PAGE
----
Oh yes! It’s time for me to gush some more. Happy days. This masterful Dolby Vision/HDR10+ native scan present the original camera negatives as we’ve never seen before. First marred by lower resolution, then a heavy handed Universal digital scrubbing on their blu-rays, this film looks almost perfect. The inky blacks are sublime, the mostly subtle and complimentary HDR really pops the effects, like lightning strikes, and the delorean’s flux capaciting (is that a word?) They effectively blaze off the screen and light up the room. Fine detail is eye popping and grain is organic and seldom intrusive. Only video-philes are going to pick up its weaknesses in darker scenes, but since my old eyes are getting on, this is mention by proxy only—I didn’t notice it really. Skin tones are more natural and far more detailed than previous releases, really coming to the fore when watching Lea Thompson. This is a knock out job visually for its 35th Anniversary release.

AUDIO:

I could so drop some colorful adjectives to describe this gem of a 7.1 Dolby Atmos, but I’ll try to contain my potty mouth. It’s a thing of F-ing beauty. There is such heft and complexity in this mix that makes it more immersive than ever before. A lot of mixes spout 7.1 on their covers and barely work out the secondary and overhead channels. Back to the Future challenges every channel and is one of the best directional sound mixes ever created. Opening scene, where Marty blows the tyrannosaurus Amp, should frighten all the neighbors 3 blocks away.

Supplements:

Special Features:

Back to the Future’s previously releases were rather generous and expansive in terms of supplementary materials. It feels unjust and ungrateful to say there’s nothing new here, but there is nothing new. You are getting the excellent documentaries, commentaries, and featurettes from previously releases, so there’s that. But I will not mark up a brand new set for providing archival and previously offered material. The reason to buy this is the restoration on the movies; they couldn’t have made a doco on that?

Blu-ray Rating:

  Movie 5/5 stars
  Video  4/5 stars
  Audio 5/5 stars
  Extras 4/5 stars

Overall Blu-ray Experience

4/5 stars


Back to the Future: The Ultimate Trilogy

Blu-ray

4K UHD Details:

Back to the Future Part II (1989)

Home Video Distributor: Universal Studios
Available on Blu-ray
- October 20, 2020
Screen Formats: 1.85:1
Subtitles
: English SDH, French, Spanish
Audio:
English: Dolby Atmos; Dolby TrueHD 7.1; Dolby Digital 2.0; French: DTS 5.1Spanish: DTS 5.1
Discs: K Ultra HD Blu-ray DiscSeven-disc set
Region Encoding: 4K Blu-ray: Region free2K Blu-ray: Region A, B

VIDEO:

Once again, Universal pulled out all stops to make this native 4K scan/restoration a no brainer for an upgrade. This is, by a long stretch, the best this movie has ever looked on home media. The Dolby Vision/HDR10+ additives really raised the bar on this film’s effects. The darker tones of this film are inky black and contrast beautifully with some truly spectacular light shows (the delorean effects, neon signs) Marty’s deep red jacket, the bold skies of Hill Valley.) SO GOOD. Grain is natural and unobtrusive, with a small ( and unavoidable) caveat being the heavy compositing done to achieve the skyways at the start of the flick. Flesh tones are rich and layered and natural, from Doc’s various ages to Lorraine’s pancake make-up boob job glory wife. Astounding in every way.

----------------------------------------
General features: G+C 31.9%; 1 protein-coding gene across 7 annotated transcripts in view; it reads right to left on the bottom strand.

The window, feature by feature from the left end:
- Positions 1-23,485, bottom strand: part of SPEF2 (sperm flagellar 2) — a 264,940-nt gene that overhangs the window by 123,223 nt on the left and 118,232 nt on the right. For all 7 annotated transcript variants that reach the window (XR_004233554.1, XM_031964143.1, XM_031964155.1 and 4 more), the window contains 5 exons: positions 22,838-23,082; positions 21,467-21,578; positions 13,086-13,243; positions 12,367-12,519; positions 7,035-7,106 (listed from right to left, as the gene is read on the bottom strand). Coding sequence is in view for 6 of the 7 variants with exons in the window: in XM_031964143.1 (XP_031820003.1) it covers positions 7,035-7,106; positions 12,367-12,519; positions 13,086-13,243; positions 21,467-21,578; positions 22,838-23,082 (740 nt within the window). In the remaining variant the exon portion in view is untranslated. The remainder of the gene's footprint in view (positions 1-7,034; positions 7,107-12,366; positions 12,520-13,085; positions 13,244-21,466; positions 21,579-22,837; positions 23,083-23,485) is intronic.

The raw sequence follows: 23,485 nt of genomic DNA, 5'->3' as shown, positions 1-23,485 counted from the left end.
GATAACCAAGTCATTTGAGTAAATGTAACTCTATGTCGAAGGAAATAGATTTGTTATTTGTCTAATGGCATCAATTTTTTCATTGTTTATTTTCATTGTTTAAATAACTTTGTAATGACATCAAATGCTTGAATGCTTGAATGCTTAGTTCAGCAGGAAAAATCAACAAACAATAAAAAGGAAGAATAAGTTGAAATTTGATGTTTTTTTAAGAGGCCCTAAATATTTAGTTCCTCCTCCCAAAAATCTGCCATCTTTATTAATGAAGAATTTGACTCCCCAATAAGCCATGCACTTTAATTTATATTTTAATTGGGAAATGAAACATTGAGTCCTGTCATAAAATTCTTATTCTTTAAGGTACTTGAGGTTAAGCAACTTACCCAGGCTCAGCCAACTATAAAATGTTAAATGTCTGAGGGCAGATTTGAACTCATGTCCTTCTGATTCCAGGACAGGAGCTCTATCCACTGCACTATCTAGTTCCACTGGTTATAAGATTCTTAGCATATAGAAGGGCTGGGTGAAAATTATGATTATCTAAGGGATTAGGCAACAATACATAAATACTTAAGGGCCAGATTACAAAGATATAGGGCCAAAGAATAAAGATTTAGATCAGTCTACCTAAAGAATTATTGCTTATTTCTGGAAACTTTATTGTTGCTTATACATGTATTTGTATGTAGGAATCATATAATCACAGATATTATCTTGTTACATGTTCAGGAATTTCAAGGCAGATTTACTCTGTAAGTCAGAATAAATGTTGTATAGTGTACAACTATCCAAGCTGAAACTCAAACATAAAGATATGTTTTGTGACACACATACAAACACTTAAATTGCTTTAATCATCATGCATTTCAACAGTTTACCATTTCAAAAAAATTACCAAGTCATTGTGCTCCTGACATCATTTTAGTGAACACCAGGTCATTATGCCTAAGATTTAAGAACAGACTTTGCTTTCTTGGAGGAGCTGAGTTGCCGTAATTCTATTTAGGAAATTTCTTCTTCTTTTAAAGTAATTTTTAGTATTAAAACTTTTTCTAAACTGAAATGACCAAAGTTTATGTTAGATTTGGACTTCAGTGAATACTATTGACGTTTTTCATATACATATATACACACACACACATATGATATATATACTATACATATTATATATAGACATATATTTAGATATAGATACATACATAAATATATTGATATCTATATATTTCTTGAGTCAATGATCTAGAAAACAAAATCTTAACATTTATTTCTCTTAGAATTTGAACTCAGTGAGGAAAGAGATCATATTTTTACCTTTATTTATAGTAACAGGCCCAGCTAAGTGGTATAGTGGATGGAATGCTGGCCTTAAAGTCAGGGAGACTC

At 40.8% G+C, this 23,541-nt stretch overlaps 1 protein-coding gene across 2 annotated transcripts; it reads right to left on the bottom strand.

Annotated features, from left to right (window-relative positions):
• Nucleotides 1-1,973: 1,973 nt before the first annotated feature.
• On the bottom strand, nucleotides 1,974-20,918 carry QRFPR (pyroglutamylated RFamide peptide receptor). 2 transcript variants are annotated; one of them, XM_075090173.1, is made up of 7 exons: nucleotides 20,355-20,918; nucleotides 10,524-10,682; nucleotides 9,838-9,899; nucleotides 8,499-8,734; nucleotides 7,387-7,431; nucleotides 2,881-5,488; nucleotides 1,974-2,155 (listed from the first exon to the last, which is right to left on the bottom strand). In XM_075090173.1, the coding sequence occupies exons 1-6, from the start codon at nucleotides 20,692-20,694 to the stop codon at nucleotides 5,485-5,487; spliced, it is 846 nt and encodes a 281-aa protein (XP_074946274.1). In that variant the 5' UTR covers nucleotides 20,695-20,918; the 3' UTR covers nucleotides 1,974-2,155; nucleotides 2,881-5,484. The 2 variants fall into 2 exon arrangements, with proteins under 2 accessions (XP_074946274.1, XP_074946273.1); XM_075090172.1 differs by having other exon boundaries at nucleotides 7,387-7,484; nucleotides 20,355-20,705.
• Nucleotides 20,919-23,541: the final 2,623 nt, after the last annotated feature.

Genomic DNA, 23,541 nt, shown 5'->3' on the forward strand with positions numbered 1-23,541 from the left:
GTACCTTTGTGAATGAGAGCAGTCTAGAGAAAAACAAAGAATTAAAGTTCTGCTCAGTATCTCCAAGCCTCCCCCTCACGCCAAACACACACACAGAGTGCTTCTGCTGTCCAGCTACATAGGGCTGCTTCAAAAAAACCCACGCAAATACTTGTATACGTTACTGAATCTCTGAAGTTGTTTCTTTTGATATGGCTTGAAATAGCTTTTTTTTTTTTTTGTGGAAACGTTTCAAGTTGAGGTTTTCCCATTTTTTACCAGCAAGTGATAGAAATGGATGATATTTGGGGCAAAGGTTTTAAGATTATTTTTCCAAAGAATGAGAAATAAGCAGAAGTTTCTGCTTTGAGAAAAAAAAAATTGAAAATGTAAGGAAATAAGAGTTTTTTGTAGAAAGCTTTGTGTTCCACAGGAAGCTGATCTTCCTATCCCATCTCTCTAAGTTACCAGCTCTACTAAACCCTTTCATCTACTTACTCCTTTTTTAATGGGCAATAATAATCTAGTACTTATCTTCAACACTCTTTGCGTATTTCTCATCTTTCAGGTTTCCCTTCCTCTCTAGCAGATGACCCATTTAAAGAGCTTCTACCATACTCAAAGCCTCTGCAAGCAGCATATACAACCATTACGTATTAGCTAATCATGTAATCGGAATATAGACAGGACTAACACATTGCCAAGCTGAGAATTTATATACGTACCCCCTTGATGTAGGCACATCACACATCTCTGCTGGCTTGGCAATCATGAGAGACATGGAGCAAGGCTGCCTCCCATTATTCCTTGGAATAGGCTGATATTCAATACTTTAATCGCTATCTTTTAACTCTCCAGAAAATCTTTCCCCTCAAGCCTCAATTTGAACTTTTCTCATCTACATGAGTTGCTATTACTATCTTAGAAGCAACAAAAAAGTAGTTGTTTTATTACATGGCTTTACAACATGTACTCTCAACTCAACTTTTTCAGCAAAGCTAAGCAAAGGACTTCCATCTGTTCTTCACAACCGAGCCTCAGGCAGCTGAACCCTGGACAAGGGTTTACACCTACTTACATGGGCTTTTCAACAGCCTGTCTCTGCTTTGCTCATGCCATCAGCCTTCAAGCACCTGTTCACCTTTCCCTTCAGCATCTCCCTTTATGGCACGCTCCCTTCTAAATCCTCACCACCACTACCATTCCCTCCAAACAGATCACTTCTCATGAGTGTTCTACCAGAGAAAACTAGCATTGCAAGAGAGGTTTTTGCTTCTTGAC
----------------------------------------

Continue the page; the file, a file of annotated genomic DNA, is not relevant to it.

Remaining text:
AUDIO:

GUSH TIME AGAIN: the narrative and set pieces of Back to the Future 2 is choked to brim and required an equally choked and complex sound design to pull it off. It’s delivered here in a Dolby Atmos 7.1 mix that will knock your speakers socks off. So richly and specifically targeted to be one of the finest examples of LFE and specified directionality I have even heard. They have done a John Hammond and ‘spared no expense’ in super charging this sound mix. It is reference quality and worth the cost of a re-buy alone.

Supplements:

Special Features:

Again, it’s rich with archive special features but with no new content I won’t award any higher then 3, nor bother to write about it.

Blu-ray Rating:

  Movie 4/5 stars
  Video  4/5 stars
  Audio 5/5 stars
  Extras 4/5 stars

Overall Blu-ray Experience

4/5 stars


Back to the Future: The Ultimate TrilogyBlu-ray

 

Blu-ray Details:

Back to the Future Part III (1990)

Home Video Distributor: Universal Studios
Available on Blu-ray
- October 20, 2020
Screen Formats: 1.85:1
Subtitles
: English SDH, French, Spanish
Audio:
English: Dolby Atmos; Dolby TrueHD 7.1; Dolby Digital 2.0; French: DTS 5.1Spanish: DTS 5.1
Discs: K Ultra HD Blu-ray DiscSeven-disc set
Region Encoding: 4K Blu-ray: Region free2K Blu-ray: Region A, B

VIDEO:

GAWD I’m so boring: time to GUSH again. Okay this time it is gonna sound like hyperbole but I assure you it isn’t. I’ve pretty much drooled over the first two discs, well let me tell ya: THREE IS AS GOOD AS IT GETS. Yes individuals, that’s right, this one’s Dolby VISION/HDR10+ compatible 4K native scan is stuff of dreams. Maybe it’s the bright settings of the Old West, but the colors leap off your display in blazing blues and deep reds. Gob smacking clarity awaits you in the skin tones, the costumes, the patinas on the sets, the crisp starlit night scenes, and the spectacular train sequence at the end. Zero crush, zero signs of DNR, and just amazing work.

AUDIO:

Perfect again. Dolby Atmos 7.1 mix again. Some of the finest directional mixing on a track I’ve even experienced… again. I can’t think of anymore adjectives to convey just how good the mix on the entire trilogy is.

Supplements:

Special Features:

Copious archival stuff from previously releases but nothing new.

Blu-ray Rating:

  Movie 4/5 stars
  Video  5/5 stars
  Audio 5/5 stars
  Extras 3/5 stars

Overall Blu-ray Experience

4/5 stars